Moez Street: It wouldn’t be a Ramadan list without Moez El Deen Street. Previously the main street through the city when it was built in the 11th century, many mausoleums and palaces were constructed along the scenic route. The street also hosts a bustling neighborhood, home to thousands of craftsmen making items to be sold in Khan Al-Khalili, which intersects the street’s midpoint. A walk down the usually elaborately-decorated street, some shopping, and a sohour at one of the many cafes in the area is sure to offer maximum Ramadan vibes. The street will also be home to the cultural and artistic Ramadan Nights Festival which is organized annually by the General Authority for Cultural Palaces. The festival’s activities include environmental craft workshops and art exhibitions as well as bazaars selling products by women and youths.

The Museum of Islamic Art: Founded in 1881, the museum’s collection spans from the 7th century Umayyad dynasty to the 19th century Ottoman Empire. There you’ll find over 100k displays reflecting the greatness of Islamic civilization in Egypt as well as the rest of the Arab and non-Arab world, and conveying how it has flourished and changed throughout history. Worth checking out are the collection of Persian and Turkish pottery that the museum bought in 1945 and an entire section dedicated to different copies of the Quran.

Bayt Al Suhaymi and Bayt Al Razzaz: If you’re in Moez Street, make sure to also visit Bayt Al Suhaymi in Darb Al Asfar, which was once one of Cairo’s wealthiest streets. Bayt Al Suhaymi, built in the 17th century, was one of the grandest homes in Cairo. The house was restored in the past decade and is now a physical example of medieval Cairo’s finest non-monumental architecture. Meanwhile, Bayt Al Razzaz is a historic residential complex located in the district of Darb Al Ahmar which was created by Ahmad Katkhuda Al Razzaz, the heir of a wealthy Ottoman rice merchant, in the 18th century by joining two adjacent palaces. The eastern half of the house is believed to have been owned by the Mamluk Sultan Qaitbay who oversaw the transformation of the urban landscape of Cairo in the late fifteenth century.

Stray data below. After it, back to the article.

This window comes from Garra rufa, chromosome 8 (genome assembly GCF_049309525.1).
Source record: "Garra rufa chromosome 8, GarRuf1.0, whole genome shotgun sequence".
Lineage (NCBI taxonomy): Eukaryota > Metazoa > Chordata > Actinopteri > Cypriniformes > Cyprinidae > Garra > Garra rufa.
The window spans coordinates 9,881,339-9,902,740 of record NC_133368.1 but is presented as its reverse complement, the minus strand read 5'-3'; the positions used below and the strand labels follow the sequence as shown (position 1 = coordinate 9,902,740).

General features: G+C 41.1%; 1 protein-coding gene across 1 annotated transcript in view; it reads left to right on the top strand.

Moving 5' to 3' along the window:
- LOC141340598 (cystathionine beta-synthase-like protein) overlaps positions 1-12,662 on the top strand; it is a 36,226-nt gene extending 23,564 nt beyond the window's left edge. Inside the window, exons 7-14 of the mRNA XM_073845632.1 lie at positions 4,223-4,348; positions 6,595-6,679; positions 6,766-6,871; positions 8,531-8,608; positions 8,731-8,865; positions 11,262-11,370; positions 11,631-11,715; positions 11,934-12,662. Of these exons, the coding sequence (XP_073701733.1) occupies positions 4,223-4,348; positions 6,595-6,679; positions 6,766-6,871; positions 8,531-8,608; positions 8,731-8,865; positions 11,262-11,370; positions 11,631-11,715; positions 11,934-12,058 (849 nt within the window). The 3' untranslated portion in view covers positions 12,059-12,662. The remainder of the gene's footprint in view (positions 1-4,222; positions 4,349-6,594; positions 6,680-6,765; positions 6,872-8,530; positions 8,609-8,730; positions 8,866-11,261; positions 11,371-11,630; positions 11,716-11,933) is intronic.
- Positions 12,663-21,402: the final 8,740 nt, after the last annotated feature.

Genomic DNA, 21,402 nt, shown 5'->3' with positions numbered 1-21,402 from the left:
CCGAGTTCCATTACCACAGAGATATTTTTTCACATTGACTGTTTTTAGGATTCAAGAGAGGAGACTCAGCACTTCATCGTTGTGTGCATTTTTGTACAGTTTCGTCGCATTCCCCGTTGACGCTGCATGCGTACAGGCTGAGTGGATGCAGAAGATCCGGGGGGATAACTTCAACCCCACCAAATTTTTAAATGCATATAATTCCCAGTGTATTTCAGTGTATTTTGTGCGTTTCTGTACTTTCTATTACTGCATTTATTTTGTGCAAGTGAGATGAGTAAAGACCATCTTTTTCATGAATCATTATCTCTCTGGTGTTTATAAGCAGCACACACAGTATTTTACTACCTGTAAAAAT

The Museum of Islamic Ceramics: The museum is an underrated establishment in the heart of Zamalek, located in the palace of Prince Ibrahim in Zamalek. The palace itself boasts impressive Islamic architecture and decorations, while the museum offers a splendid collection of ceramics acquired from different Islamic countries.

Wekalet El Ghoury: The Ghouriyya Complex is just south of Al Azhar Street and was built as a multi-use space in the 16th century. It has since been restored to offer a performance venue and housing and exhibit space for artists. Head to Wekalet El Ghoury to catch a tanoura show every Saturday, Monday and Wednesday for an amazing sohour with a performance.